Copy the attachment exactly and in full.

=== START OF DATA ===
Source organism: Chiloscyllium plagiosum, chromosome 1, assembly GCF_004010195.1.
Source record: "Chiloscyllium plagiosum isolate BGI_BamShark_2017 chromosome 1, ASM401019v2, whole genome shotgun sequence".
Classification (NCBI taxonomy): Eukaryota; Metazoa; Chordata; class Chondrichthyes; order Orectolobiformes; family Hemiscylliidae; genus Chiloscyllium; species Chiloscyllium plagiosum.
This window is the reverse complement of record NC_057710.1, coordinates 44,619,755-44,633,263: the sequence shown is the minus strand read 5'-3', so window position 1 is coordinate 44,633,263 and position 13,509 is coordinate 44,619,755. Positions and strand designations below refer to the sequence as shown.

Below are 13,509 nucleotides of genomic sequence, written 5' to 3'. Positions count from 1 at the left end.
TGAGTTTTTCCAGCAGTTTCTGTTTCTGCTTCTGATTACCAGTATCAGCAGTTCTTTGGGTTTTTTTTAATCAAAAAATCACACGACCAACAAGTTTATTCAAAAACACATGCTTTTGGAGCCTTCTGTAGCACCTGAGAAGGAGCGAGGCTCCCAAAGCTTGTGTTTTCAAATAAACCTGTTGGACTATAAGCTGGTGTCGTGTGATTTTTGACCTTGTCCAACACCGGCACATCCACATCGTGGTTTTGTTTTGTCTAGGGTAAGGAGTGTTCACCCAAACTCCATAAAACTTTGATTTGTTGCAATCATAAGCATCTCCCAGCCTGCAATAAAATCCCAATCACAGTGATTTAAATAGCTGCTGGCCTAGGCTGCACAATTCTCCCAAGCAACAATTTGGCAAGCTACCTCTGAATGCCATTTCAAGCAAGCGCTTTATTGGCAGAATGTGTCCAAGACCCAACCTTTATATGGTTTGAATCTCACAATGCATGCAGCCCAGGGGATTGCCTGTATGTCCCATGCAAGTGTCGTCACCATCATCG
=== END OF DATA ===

Source organism: Chiloscyllium plagiosum, chromosome 1, assembly GCF_004010195.1.
Source record: "Chiloscyllium plagiosum isolate BGI_BamShark_2017 chromosome 1, ASM401019v2, whole genome shotgun sequence".
Classification (NCBI taxonomy): Eukaryota; Metazoa; Chordata; class Chondrichthyes; order Orectolobiformes; family Hemiscylliidae; genus Chiloscyllium; species Chiloscyllium plagiosum.
This window is the reverse complement of record NC_057710.1, coordinates 44,619,755-44,633,263: the sequence shown is the minus strand read 5'-3', so window position 1 is coordinate 44,633,263 and position 13,509 is coordinate 44,619,755. Positions and strand designations below refer to the sequence as shown.

Below are 13,509 nucleotides of genomic sequence, written 5' to 3'. Positions count from 1 at the left end.
TGAGTTTTTCCAGCAGTTTCTGTTTCTGCTTCTGATTACCAGTATCAGCAGTTCTTTGGGTTTTTTTTAATCAAAAAATCACACGACCAACAAGTTTATTCAAAAACACATGCTTTTGGAGCCTTCTGTAGCACCTGAGAAGGAGCGAGGCTCCCAAAGCTTGTGTTTTCAAATAAACCTGTTGGACTATAAGCTGGTGTCGTGTGATTTTTGACCTTGTCCAACACCGGCACATCCACATCGTGGTTTTGTTTTGTCTAGGGTAAGGAGTGTTCACCCAAACTCCATAAAACTTTGATTTGTTGCAATCATAAGCATCTCCCAGCCTGCAATAAAATCCCAATCACAGTGATTTAAATAGCTGCTGGCCTAGGCTGCACAATTCTCCCAAGCAACAATTTGGCAAGCTACCTCTGAATGCCATTTCAAGCAAGCGCTTTATTGGCAGAATGTGTCCAAGACCCAACCTTTATATGGTTTGAATCTCACAATGCATGCAGCCCAGGGGATTGCCTGTATGTCCCATGCAAGTGTCGTCACCATCATCG